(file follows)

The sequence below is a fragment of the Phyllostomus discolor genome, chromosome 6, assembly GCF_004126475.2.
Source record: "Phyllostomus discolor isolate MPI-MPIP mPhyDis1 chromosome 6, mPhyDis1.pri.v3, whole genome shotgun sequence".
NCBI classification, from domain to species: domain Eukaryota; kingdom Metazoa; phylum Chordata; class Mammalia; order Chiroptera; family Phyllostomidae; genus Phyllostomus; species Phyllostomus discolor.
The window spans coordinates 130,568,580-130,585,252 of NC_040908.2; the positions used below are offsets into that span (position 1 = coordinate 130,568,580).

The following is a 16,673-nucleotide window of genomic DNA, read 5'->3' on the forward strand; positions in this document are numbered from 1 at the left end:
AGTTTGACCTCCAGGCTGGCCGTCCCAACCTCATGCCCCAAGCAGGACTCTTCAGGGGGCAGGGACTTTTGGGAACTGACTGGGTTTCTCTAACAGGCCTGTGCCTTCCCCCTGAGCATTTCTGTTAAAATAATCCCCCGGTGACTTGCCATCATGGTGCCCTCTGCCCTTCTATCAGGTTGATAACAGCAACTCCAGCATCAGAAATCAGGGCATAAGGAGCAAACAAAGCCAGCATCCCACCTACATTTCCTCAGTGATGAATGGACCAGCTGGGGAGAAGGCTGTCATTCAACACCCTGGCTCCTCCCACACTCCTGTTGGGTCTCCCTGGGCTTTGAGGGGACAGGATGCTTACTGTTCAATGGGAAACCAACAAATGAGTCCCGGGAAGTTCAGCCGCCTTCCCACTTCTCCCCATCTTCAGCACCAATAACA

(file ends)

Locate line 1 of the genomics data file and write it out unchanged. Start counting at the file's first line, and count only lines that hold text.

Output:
The sequence below is a fragment of the Phyllostomus discolor genome, chromosome 6, assembly GCF_004126475.2.